Thy precious time misspent, redeem,
Each present day thy last esteem,
Improve thy talent with due care;
For the great day thyself prepare.
(Thomas Ken, ‘Awake My Soul’ (1674))
Sunday. Too much cheese too late in the evening, perhaps. I woke around 2.45 am. (This is getting to be a habit.) Mercifully, I fell back into sleep shortly afterwards. An answer to a question I’d been asking came to me, out-of-the-blue, upon waking in the early morning. But I couldn’t for the life of me remember it afterwards. It had something to do with an elegant separation of two things.
Monday: I dreamt of someone whom I once worked with. In the dream, they’d suffered a severe stroke and couldn’t remember who I was. (‘Ageing anxiety, John!’) 7.00 am: I woke my younger son. He was going to catch a train and visit his girlfriend. I used to perform the role of his human alarm clock when he was in school. Now, he’s about to embark upon his first job. 8.00 am: A communion.
8.30 am: Administrations to prepare my timetable for the week ahead. The art of compacting and compressing comes to the fore. ‘Redeem the time’. Make the day count. On with uploading CDs to iTunes on the periphery. I came across a CD given to me by the pianist Margaret Leng Tan (my cousin-in-law). She’d been John Cage’s muse during the latter part of his career. The personal inscription on the insert read: ‘Serenity, Beauty, Ecstasy, Angst’. That’s a heady combination of mutually antagonistic experiences. Perhaps she was implying that you couldn’t have one without the others: Light and darkness was present at the primordial Creation. They’ve been present at every subsequent act of creation. Like love and unlove (which is not the same as hate), togetherness and departure, the moment and the memory, and access and denial, both must be experienced before a resolution can occur:
John Cage and Margaret Lang Tan, Daughters of the Lonesome Isle (1994)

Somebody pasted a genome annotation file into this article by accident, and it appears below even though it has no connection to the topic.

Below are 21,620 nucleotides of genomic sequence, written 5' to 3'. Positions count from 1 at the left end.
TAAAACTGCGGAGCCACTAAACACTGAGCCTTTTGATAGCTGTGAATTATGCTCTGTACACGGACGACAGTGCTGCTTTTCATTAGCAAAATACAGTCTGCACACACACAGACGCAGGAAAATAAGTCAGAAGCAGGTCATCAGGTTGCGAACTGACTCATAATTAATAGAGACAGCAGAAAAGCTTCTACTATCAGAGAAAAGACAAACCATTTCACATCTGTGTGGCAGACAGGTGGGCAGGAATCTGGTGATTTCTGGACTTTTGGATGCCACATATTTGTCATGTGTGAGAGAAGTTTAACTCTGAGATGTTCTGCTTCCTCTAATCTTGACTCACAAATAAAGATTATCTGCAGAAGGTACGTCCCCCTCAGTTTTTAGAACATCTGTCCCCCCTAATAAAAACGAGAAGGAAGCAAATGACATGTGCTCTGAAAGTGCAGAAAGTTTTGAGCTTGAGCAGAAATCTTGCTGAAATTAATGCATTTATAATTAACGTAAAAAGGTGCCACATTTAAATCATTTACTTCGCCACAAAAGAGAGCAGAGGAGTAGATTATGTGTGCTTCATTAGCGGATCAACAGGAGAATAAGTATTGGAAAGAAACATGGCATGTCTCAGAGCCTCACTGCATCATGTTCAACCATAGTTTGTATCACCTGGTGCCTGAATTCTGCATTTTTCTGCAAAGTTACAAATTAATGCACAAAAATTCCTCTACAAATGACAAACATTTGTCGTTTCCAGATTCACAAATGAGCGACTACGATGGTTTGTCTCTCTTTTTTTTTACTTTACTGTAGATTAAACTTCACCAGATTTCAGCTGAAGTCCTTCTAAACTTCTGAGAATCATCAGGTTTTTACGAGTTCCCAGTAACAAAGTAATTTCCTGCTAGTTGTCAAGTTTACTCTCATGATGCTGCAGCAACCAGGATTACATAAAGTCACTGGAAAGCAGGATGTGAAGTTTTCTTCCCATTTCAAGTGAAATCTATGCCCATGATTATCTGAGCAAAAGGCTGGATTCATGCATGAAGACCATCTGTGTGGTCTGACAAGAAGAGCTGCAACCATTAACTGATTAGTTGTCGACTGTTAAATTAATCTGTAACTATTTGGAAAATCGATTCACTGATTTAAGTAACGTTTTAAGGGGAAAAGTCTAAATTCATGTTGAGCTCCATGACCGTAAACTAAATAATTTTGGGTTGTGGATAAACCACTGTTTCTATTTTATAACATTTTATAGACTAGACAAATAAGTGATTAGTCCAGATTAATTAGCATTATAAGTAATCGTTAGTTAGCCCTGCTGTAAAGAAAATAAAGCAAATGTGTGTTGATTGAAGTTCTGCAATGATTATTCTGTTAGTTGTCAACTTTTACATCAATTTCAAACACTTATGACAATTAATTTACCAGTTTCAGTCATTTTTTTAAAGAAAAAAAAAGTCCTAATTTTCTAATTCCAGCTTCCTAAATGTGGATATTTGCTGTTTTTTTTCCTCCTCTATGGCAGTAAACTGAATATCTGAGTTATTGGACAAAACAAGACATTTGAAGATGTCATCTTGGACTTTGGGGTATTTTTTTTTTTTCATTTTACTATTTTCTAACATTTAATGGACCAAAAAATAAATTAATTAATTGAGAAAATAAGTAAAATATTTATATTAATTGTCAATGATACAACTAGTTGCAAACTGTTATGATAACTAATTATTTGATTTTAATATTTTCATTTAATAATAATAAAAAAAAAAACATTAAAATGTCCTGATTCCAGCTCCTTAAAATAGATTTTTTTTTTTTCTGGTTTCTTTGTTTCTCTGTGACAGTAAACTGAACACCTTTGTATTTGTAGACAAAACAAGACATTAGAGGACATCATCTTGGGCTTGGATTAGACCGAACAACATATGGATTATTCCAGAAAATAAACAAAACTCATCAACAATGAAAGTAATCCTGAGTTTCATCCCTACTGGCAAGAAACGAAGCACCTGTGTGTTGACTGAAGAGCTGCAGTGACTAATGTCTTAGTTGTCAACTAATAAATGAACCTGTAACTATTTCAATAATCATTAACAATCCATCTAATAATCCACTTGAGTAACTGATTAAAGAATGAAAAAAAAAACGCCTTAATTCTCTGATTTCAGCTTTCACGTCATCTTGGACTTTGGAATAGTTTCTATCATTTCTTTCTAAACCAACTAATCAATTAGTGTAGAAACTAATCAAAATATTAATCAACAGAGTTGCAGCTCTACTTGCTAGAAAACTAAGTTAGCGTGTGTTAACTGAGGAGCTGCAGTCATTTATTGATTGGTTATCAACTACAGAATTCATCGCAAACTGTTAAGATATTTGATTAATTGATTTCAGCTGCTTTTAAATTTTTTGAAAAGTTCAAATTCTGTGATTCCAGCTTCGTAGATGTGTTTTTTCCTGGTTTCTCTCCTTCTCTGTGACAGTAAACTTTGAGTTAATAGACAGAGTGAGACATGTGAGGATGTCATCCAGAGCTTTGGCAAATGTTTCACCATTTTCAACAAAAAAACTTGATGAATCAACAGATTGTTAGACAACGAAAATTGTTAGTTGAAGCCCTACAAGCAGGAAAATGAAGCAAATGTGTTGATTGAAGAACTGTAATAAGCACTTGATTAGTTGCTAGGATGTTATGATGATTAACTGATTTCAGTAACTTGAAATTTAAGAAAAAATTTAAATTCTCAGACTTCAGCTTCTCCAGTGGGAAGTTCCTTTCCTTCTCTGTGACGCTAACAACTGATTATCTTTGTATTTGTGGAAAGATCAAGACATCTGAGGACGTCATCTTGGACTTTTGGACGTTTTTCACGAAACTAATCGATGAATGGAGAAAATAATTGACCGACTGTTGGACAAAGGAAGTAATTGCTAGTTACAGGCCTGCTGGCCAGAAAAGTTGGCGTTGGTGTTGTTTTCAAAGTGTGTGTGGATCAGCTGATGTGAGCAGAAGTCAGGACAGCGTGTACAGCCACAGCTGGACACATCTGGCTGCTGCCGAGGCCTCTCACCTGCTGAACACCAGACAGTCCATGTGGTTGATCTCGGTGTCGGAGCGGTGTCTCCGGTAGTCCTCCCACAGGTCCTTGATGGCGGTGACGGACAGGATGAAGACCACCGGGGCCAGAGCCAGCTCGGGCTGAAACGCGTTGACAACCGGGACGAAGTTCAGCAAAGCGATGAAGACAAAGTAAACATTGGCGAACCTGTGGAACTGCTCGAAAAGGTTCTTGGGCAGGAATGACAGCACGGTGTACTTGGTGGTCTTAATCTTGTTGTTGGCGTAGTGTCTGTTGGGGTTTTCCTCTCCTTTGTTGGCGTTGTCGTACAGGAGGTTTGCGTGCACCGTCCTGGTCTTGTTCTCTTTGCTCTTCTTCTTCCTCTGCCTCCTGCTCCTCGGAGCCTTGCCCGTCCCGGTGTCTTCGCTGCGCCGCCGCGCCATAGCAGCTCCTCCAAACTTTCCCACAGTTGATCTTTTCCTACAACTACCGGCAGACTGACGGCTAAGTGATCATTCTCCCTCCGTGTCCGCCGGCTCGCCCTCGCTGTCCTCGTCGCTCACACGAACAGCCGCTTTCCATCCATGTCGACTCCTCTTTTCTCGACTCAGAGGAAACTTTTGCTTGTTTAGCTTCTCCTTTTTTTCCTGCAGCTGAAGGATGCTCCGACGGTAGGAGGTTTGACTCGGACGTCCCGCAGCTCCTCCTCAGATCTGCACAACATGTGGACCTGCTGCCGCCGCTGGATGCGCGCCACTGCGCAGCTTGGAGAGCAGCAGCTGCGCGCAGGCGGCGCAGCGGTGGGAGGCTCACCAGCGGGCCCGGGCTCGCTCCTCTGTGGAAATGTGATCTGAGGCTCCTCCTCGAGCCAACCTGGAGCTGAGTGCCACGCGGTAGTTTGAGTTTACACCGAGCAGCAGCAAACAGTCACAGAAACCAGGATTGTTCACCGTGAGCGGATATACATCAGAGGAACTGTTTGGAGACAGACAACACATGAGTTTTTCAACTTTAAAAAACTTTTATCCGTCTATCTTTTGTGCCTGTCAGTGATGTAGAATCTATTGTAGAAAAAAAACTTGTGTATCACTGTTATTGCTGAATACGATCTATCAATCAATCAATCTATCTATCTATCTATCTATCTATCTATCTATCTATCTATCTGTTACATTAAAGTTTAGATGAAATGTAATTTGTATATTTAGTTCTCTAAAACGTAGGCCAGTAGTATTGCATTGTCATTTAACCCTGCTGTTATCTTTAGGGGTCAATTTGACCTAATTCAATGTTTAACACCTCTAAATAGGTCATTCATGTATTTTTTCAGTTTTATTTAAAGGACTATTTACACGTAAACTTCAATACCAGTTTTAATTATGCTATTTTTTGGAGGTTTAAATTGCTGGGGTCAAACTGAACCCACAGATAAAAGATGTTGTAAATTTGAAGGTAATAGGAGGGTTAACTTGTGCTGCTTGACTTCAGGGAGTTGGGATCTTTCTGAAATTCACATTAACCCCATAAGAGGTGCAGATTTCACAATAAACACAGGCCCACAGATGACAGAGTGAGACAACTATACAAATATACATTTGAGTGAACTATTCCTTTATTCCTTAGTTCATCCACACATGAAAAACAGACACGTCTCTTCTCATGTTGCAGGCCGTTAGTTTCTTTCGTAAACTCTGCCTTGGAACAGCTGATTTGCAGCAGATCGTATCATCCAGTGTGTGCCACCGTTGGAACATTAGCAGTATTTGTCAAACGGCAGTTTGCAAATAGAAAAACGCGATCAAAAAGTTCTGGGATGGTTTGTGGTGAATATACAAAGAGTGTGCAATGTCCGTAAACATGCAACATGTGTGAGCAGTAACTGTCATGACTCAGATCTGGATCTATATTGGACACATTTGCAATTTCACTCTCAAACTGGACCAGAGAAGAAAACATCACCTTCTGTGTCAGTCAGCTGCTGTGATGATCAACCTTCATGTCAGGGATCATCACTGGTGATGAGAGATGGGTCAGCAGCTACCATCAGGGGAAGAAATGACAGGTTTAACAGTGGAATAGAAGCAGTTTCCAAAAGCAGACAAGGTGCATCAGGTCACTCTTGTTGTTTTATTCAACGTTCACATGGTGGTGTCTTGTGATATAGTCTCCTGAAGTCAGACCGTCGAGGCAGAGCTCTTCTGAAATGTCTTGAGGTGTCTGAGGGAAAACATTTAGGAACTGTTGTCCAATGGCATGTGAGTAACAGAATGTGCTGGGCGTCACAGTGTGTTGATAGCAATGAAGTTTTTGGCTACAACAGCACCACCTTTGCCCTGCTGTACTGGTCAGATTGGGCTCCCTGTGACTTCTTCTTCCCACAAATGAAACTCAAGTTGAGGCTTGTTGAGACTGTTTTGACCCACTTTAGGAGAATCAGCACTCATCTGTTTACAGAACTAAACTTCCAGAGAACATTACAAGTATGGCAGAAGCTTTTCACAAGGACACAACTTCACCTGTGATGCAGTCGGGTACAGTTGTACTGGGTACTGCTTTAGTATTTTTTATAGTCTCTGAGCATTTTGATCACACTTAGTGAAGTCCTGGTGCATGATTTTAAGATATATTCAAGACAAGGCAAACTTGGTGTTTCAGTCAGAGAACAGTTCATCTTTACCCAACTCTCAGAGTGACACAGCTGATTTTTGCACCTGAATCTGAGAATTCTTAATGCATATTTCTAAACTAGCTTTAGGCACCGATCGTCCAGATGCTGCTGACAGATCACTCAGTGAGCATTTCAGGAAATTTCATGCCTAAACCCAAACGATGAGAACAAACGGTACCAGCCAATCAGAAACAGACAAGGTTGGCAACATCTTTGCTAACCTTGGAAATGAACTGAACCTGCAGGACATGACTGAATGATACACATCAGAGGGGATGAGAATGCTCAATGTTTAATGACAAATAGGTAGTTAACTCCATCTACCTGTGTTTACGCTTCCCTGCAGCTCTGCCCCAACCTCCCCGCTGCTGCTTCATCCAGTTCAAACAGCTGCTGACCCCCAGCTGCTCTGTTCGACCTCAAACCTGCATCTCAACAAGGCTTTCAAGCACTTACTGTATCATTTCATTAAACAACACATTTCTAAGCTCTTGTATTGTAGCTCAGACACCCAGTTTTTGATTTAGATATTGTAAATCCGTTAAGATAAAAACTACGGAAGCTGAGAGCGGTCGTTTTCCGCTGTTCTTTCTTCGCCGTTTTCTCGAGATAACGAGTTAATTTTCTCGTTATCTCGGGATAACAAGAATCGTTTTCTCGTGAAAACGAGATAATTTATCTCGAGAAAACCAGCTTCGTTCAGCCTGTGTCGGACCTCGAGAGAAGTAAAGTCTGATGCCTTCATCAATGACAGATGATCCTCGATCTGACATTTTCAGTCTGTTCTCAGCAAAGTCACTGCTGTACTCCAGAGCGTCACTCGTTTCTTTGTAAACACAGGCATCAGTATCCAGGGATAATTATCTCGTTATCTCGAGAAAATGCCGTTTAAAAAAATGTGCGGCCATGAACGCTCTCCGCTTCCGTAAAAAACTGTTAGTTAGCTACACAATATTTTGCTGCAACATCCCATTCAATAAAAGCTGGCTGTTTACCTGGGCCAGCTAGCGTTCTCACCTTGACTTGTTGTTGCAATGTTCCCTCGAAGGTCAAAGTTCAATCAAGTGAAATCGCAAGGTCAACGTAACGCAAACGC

Margaret had also given me one of a series of miniature grand pianos which she’d made out of individual New York City Metro tickets:
I wanted to begin writing the paper, starting with a topic that I felt confident had sufficient shape and substance to be fleshed out. Where this section will lie in the overall structure of the paper can be decided later. Rarely do I begin at the beginning. If writing is deferred for too long, the research becomes an end in itself and one’s confidence in the being able to make something of it, ebbs. Having written around this topic before, I’ve also had to reacquaint myself with the ground that had been already covered. Otherwise, I was liable to either reinvent my own wheel or, at worst, unconsciously self-plagiarise. For example, I’d initiated a discussion about silence in visual artworks in my The Bible as Visual Culture: When Image Becomes Text (2015). The paper would, in part, provide an amplification of this theme. (A louder silence!, as it were.):
Ideas emerge like a murmuring of starlings: following one another, assuming varieties of form but, presently, having no fixed structure. Writing tests whether the writer has fully understood the content of their research, developed sufficiently cogent ideas, and enough evidence in support of them. Often, I find that I’ve undertaken too much research in one area and not enough in another. Writing exposes this imbalance.
1.40 pm: After lunch, I pushed on with the graft of constructing sentences and joining them to form paragraphs. It can be a painfully slow business. I wasn’t writing up findings; rather, I was finding out things through the process of writing. Writing = thinking. It’s about finding your way in the dark, while searching for the light switch. (And we could all do with a bit of illumination, now and again.) 3.00 pm: A moment of tea-fuelled respite and reflection:
6.45 pm: Off to my other life: the Holy Trinity Church committee at the Vicarage.